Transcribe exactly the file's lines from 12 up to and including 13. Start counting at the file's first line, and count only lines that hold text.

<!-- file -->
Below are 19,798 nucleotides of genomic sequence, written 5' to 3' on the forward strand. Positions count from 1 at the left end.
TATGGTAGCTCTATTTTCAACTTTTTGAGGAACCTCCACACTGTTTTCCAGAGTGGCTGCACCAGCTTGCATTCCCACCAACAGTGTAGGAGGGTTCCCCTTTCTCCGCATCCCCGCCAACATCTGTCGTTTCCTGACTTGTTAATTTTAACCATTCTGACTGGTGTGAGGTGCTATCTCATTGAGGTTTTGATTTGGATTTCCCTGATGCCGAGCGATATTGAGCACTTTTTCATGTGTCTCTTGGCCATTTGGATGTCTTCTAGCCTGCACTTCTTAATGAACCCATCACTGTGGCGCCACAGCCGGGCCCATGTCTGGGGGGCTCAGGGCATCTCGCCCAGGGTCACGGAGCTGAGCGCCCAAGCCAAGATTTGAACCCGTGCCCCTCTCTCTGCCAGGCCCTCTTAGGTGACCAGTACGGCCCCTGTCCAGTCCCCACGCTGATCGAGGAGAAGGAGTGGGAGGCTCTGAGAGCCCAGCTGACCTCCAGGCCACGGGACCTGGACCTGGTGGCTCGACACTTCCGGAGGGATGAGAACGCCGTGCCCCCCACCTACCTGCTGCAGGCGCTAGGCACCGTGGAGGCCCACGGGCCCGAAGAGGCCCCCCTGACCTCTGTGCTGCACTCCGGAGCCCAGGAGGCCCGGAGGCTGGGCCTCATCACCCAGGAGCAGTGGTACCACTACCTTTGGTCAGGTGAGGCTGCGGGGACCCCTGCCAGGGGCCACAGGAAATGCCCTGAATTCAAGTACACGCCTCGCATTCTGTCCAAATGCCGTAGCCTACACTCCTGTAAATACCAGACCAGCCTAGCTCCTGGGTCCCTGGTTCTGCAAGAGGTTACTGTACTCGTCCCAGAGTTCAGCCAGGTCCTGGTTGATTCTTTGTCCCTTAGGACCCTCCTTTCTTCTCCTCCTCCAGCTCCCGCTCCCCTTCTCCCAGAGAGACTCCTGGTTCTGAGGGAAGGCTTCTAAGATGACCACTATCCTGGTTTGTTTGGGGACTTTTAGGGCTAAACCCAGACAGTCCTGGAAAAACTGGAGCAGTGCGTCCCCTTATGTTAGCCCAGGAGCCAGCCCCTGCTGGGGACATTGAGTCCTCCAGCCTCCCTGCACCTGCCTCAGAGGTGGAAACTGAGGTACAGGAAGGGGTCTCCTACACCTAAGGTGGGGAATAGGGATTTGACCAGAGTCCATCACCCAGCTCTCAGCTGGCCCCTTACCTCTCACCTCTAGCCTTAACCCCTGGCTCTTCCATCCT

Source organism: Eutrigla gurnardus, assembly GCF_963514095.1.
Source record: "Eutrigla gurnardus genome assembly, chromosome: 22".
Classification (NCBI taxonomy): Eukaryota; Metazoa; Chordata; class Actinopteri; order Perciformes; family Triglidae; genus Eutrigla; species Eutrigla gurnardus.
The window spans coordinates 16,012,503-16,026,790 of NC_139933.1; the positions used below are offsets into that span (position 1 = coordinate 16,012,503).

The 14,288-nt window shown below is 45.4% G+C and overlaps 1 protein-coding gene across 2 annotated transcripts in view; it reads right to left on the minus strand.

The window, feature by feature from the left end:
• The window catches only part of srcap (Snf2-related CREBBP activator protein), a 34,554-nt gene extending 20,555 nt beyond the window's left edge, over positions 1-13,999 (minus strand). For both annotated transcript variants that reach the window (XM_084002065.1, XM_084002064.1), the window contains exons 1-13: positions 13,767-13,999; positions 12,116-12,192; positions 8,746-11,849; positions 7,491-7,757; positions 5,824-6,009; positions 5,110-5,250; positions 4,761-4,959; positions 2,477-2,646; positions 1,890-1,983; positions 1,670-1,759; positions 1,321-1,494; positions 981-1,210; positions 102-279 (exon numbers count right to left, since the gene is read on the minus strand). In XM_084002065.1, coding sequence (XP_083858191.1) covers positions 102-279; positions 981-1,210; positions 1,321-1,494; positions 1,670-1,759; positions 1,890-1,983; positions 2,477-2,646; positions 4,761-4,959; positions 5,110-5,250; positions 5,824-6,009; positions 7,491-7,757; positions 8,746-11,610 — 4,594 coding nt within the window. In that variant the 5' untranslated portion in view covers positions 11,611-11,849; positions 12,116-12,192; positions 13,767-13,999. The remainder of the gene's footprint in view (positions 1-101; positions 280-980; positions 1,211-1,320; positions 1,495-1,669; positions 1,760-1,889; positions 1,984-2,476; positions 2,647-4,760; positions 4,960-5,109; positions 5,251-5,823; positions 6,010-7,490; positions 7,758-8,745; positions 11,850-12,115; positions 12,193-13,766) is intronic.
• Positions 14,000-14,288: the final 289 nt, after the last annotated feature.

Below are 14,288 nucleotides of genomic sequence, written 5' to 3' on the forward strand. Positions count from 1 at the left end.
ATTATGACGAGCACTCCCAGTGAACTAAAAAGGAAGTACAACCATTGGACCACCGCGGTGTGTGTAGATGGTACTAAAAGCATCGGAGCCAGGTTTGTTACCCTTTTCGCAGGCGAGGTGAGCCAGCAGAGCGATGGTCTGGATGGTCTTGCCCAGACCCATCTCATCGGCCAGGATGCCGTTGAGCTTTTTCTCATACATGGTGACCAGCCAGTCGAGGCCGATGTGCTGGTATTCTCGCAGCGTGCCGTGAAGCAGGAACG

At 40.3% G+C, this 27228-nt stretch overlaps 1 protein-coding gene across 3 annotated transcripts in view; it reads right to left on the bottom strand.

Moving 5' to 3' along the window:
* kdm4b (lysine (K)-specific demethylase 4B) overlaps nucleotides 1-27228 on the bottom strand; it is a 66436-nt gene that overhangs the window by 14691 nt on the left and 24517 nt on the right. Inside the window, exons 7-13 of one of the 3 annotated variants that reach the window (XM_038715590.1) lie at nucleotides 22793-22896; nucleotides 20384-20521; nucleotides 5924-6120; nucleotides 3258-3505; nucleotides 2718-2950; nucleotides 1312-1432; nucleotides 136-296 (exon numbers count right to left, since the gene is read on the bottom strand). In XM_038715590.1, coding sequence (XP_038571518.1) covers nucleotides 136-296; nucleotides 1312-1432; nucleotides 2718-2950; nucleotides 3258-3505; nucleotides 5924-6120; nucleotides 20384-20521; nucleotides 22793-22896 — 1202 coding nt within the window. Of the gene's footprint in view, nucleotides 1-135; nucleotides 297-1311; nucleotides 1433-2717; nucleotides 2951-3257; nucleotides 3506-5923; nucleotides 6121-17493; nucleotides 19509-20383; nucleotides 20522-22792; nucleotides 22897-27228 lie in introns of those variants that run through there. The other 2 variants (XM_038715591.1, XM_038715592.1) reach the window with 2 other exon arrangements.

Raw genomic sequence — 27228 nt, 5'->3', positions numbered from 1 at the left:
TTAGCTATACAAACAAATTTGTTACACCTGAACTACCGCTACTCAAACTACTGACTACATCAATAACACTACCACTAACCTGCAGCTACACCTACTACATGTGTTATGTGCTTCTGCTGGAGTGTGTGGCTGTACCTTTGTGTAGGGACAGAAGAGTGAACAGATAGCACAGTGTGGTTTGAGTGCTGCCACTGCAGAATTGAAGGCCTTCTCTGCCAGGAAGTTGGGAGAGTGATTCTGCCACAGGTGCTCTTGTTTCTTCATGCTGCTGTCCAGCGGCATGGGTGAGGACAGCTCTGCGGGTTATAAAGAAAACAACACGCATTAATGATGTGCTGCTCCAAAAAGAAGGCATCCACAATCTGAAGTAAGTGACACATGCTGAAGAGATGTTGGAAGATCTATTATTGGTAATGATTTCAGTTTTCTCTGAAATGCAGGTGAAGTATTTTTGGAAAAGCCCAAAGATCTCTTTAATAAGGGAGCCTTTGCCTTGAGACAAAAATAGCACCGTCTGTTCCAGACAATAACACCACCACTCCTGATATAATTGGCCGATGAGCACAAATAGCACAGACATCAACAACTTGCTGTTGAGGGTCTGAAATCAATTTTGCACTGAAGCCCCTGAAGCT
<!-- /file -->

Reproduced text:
ATTATGACGAGCACTCCCAGTGAACTAAAAAGGAAGTACAACCATTGGACCACCGCGGTGTGTGTAGATGGTACTAAAAGCATCGGAGCCAGGTTTGTTACCCTTTTCGCAGGCGAGGTGAGCCAGCAGAGCGATGGTCTGGATGGTCTTGCCCAGACCCATCTCATCGGCCAGGATGCCGTTGAGCTTTTTCTCATACATGGTGACCAGCCAGTCGAGGCCGATGTGCTGGTATTCTCGCAGCGTGCCGTGAAGCAGGAACG

At 40.3% G+C, this 27228-nt stretch overlaps 1 protein-coding gene across 3 annotated transcripts in view; it reads right to left on the bottom strand.